Quinton Robbins was the best basketball player on the court for Basic High School in this game. He made jump shots, played strong defense and competed with such energy his teammates followed suit.
But in the next game, he was slouched on the bench with shortness of breath from managing symptoms of his diabetes. Some days Robbins’ illness appeared to be so bad that coach Leonard Taylor once asked if he wanted to stop playing on the team and transition to another role in the program.
“But he wasn’t hearing any of that,” Taylor said. “The one thing about Q, the kid was a competitor. He gave us everything he had.”
The same can be said about his death. Robbins was one of the 58 concertgoers killed Oct. 1 in the mass shooting on the Strip during a music festival. He was fatally wounded toward the end of the 11-minute barrage, but only after helping his girlfriend escaped unwounded.
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Taylor never expected to receive this message.
“I woke up at 3 in the morning, and the first text was, ‘Did you hear Q got shot on the Strip?,’” Taylor said. “The second (message) confirmed he died. Q was the most nonconfrontational kid. I wouldn’t think he’d get in a fight.”
Then he turned on the television.
“My kid is right in the middle of the worst day in Nevada history; worst mass shooting in the country’s history,” Taylor said.
Robbins and his girlfriend took cover when shots rang out, Taylor said. They attempted to escape when the shooting slowed, but Robbins was struck in the chest. He died at age 20.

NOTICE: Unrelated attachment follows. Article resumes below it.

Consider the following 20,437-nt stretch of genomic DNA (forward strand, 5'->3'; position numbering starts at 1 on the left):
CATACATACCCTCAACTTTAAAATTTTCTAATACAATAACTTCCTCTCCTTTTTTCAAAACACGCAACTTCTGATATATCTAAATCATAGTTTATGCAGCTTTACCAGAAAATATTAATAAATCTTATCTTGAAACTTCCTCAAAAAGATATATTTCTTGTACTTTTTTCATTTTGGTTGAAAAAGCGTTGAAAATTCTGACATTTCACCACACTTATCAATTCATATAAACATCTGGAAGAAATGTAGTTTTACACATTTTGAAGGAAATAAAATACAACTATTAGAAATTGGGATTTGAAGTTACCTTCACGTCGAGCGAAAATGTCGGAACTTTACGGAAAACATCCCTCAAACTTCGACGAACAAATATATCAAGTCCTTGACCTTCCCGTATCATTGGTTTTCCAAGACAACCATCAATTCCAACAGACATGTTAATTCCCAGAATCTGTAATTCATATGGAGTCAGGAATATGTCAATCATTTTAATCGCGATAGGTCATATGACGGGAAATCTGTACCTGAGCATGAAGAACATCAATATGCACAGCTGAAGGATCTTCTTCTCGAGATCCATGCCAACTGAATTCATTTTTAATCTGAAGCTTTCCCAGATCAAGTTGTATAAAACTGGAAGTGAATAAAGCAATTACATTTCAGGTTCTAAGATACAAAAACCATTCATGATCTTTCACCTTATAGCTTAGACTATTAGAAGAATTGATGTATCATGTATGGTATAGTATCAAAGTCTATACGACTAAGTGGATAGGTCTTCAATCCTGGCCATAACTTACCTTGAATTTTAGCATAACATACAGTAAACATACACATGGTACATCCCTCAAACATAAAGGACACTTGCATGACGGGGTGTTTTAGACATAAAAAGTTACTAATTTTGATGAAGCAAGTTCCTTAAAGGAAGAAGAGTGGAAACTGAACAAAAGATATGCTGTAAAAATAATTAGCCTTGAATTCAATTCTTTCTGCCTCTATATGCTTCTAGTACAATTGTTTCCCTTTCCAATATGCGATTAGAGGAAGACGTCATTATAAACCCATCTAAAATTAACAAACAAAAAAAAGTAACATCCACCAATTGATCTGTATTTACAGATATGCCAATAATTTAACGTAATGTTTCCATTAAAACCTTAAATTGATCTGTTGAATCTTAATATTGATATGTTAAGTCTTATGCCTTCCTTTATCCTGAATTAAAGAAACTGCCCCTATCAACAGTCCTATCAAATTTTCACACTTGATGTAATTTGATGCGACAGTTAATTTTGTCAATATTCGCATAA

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When Robbins graduated from Basic in 2015, Taylor was determined to keep him in the program. He asked the 18-year-old to join his coaching staff on the freshman team. It’s rare to have a teenager coaching other teens, but Robbins was the exception to the rule.
He thrived in his responsibility because he was mature beyond his years. Younger players gravitated to him and respected his command. They were attracted to his dedication and passion for the sport.
“He was one of the best young mentors that I have ever seen,” Taylor said. “He was such a good role model. Those kids looked up to him because he was such a quality person.”
Robbins also coached his younger brother’s flag football team and worked in the Henderson’s recreation department. Taylor was so impressed with Robbins’ poise that he intended to promote him to the junior varsity team and frequently talked to him about a career in the coaching industry. Robbins, though, was determined to be a dentist.
Robbins’ dad and uncle also coach at Basic; his cousin plays for the Wolves’ varsity team. Robbins was never paid to coach and never asked for compensation. He just wanted to be part of greater good.
“They are part of our family,” Taylor said. “They have done so much for us.”
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One by one, players arrived hours after the shooting at Taylor’s physical education office in tears the morning after the shooting. Together they grieved.
“Cried like a baby for two straight weeks. It was like I lost one of my own,” Taylor said.
When the season starts in a few weeks, many tributes to Robbins are planned. Basic will retire his jersey No. 3, Taylor has ordered apparel with his name and other programs have indicated they are organizing pregame tributes.
One of those tributes occurred Saturday at Coronado during the Halloween Hoops all-star game. Players, referees and tournament officials sported blue “Basic Strong” shirts with “Q” on the back, and a five-minute pregame ceremony included memories of Robbins’ and a moment of silence.
About 20 of his family members attended, but on this night, it felt as if we were all family. (I was one of the guest coaches in the game and took part).
The ceremony closed with the one of Basic’s longtime catchphrases, ‘Once a Wolf, Always a Wolf.’ On this day, though, we were all Wolves.
“Everything we do this year will be to honor him,” Taylor said. “That kid will be honored the way he deserves.”